As in M*N*P*LY, the outer ring of the game board featured a range of different properties, most sufficiently adapted for Cosmosian sensibilities - while ‘Chance’,
‘Tax’ and ‘Community Chest’ were unchanged, the Waterworks became ‘Hydro-stations’, and train stations and airports became ‘Hoverboard Depots’. Of course,
there were also the obligatory ‘Collect $200’ and ‘Go to jail / In jail / Only visiting’ corner boxes as well - I certainly liked flirting with copyright infringement, didn’t I?

Sadly, this was as far as I got: I never got around to creating any Cosmonopoly money, cards or playing pieces - I blame either university exams, or post-exam burn out....
either that, or the potential of being sued - so the gameboard is the only result of the entire project. Still, in terms of expanding the scope of the Cosmos-verse, and actually
designing something different with my characters, it couldn’t have gone better!



Cosmos: Old School (2000) - part eighteen

by Cartoonist_at_Large on 10th Dec 2016, 2:26 AM

While I was at university, October and November were the time for studying for, and taking, our end-of-year exams - not so much for drawing comic strips. As a result,
that part of the year was a bit of a rest period for Cosmos: if I got any comics drawn up at all, it was usually during the brief periods when I took a break from revision, or
after finishing an exam. In 2000, I finished exactly zero comics during October, and a grand total of eight during November; one set of themed randoms on Gene’s drink
du jour of that time and a sort-of-story about a fun way to spend an idle Saturday afternoon....

Above: Oh, Gene. You do let yourself in for some frightful abuses at the hands of your beverages, don’t you? These strips continue Mr. Ellis’ inability to prepare coffee
that isn’t potentially-lethal to either himself or anyone around him - sure, you can make your coffee strong, but when it’s able to wrestle you to the ground and steal your car
(or simply eat through the table, alien-blood style), you know you’ve got a problem! I have to say, though, coming up with all these variations on one basic joke - and
thinking around corners that other cartoonists may not have ventured around before (perhaps for good reason?) -  is something I derive enormous
enjoyment from: it’s a work-out for my brain!

Above: apparently, all you have to do to create an alien version of an Earth pastime is put ‘Astro’ or ‘Space’ in front of it..... interesting logic there, 2000-Jon. Ah, well, at
least Artie and Gene appear to be enjoying themselves; and giving me some decent strips in the bargain. The challenge with this story, if I remember correctly, was to
have enough variety in what was happening, given that the four strips basically boil down to ‘Artie or Gene take their turn hurling their ball down the lane’ - my solution
was to make the Astro-bowling pins just a little bit anthropomorphic, and actively resist the repetitive task of either being knocked over.... or not. Their reactions, and Artie
and Gene’s, well, reactions to their reactions, gave this story the necessary jolt of humour and save the individual strips being all samey-samey (or just dull).
And we wouldn’t want that, would we?


Cosmos: Old School (2000) - part seventeen

by Cartoonist_at_Large on 7th Dec 2016, 4:14 AM
Heading into the tail-end of 2000, I really seem to have hit my stride in making Cosmos consistently good - there were the occasional dud jokes (and there still are now,
I’m sure), but for the most part, I delivered strips that have more than held their own against anything I produced after that point. Many of these - especially the ones in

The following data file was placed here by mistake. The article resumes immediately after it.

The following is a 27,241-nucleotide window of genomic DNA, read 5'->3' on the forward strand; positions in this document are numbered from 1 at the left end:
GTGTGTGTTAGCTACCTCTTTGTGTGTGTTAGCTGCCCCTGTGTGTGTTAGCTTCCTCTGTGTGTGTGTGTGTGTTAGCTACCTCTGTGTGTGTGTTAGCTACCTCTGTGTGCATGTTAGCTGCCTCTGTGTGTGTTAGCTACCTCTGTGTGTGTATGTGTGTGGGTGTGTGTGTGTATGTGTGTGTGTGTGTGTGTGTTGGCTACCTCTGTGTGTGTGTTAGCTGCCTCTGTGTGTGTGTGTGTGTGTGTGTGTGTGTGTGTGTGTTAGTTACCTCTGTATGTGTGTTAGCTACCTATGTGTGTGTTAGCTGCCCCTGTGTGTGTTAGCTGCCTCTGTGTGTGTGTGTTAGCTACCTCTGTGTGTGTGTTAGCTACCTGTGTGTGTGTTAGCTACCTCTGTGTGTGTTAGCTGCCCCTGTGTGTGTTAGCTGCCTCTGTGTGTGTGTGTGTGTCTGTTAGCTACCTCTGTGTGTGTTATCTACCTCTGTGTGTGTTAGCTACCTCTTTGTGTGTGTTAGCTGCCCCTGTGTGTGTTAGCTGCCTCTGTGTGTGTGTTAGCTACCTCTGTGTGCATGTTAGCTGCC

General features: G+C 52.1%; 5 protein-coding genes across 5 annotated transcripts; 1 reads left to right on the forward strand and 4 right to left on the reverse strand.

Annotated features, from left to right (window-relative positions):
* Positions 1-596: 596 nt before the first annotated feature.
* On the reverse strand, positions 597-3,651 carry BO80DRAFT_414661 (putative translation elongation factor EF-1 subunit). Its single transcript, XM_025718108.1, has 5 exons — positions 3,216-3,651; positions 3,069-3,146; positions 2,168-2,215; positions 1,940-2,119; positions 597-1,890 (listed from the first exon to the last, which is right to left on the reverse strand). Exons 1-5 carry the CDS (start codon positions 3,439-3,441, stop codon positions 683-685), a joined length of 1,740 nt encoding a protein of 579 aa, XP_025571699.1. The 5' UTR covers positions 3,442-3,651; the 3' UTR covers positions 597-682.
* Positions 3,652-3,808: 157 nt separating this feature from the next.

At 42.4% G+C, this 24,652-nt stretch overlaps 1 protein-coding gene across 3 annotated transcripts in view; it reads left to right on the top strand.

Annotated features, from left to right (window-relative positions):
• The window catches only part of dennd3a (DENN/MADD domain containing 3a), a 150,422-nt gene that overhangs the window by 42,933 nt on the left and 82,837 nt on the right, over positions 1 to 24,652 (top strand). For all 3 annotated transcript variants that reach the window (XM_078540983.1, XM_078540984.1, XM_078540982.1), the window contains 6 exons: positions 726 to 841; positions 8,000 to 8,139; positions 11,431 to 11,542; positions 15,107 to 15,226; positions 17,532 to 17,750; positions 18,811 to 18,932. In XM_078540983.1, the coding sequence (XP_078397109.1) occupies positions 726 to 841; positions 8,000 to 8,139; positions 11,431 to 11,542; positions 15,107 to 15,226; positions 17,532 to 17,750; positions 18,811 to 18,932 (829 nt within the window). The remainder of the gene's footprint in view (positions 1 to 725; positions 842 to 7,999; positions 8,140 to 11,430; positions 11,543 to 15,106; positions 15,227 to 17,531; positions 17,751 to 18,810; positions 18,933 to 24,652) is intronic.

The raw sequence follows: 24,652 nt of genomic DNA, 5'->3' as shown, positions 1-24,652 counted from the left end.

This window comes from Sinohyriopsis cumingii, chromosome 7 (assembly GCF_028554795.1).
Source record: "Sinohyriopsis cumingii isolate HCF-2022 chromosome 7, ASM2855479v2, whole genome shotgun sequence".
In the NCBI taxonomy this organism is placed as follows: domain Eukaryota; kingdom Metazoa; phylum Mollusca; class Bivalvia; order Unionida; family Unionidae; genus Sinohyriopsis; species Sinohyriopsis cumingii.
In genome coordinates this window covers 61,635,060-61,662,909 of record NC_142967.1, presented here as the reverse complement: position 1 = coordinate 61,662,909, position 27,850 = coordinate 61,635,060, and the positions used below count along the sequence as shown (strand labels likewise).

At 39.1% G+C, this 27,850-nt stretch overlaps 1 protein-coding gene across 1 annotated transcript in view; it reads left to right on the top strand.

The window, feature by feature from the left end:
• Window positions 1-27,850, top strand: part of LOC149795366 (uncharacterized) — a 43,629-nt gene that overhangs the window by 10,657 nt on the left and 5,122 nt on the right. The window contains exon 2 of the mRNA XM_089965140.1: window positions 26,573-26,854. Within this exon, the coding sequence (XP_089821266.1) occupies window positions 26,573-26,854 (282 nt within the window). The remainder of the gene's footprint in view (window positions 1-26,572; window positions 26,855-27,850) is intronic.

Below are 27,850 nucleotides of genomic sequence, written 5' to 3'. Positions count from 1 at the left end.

this collection - have an elegance and comedic simplicity that I’m not sure I could outdo today!

Above: these are, without doubt, two of the best Cosmos comics I have created.... ever. Both in terms of how they are structured, and in terms of the dialogue (or lack thereof),
there is not a single thing I would change about them in 2016. The first is an example of the ‘five minutes later’ principle, where the transition between the third and fourth panels represents a jump-cut from a moment of major significance to its (usually hilariously-catastrophic) aftermath; with no real clue as to what happened during the intervening period.
But that’s just the point: the cognitive disconnect between point A and point B is so jarring, that your immediate reaction is to laugh; because “How the expletive-deleted did THAT happen?!” To say nothing of the fact that even after being mangled, our loud-mouthed friend appears to have learned nothing from the experience....
The second strip is another thought-bubble-as-object concept - but probably the best out of all of them. It doesn’t need dialogue, it doesn’t need a lengthy build-up, it
doesn’t need any in-depth explanation of how it all works.... it’s just pure, stream-of-consciousness demented-ness, all delivered in the space of four panels.

Above: the re-appearance of both Murph, and full-colour Sunday strips! To call Murph pampered would be an understatement - he knows Gene will bend over
backwards to make sure he’s happy, and isn’t afraid to remind his ‘owner’ of how much control he can exert to get what he wants. Ever had your cat throw a
hissy-fit at you when you try and have some you-time? Yeh, well, with Murph, it’s worse.

Above: Ah, what would a Cosmos comic collection be without further proof that Gene is his own worst enemy; to say nothing of anyone who happens to be in the
immediate vicinity? Not thinking things through properly appears to be one of his defining character traits - which I’m sure Artie and Ax are constantly trying (and failing) to
dissuade him from doing every time he comes up with another of his ‘It sounded better in my head’ masterpieces! One wonders, though: what exactly would Gene’s
apocalyptic concoction actually taste like? Aw, geez, now he’s got me wanting to try it out....

Top: Dr. Nitro returns! One wonders how many of the emergency calls to his office either directly or indirectly involve one Eugene Carmichael Ellis..... at a guess,
I would say ‘the majority of them’. I’m not sure what Gene was doing to get himself into that state, but ultimately (as with the other strips in this installment) imagining
it is far funnier than being shown it.
Bottom: ever been stuck with a flatmate or partner that, no matter how hard they try, simply cannot cook to save themselves?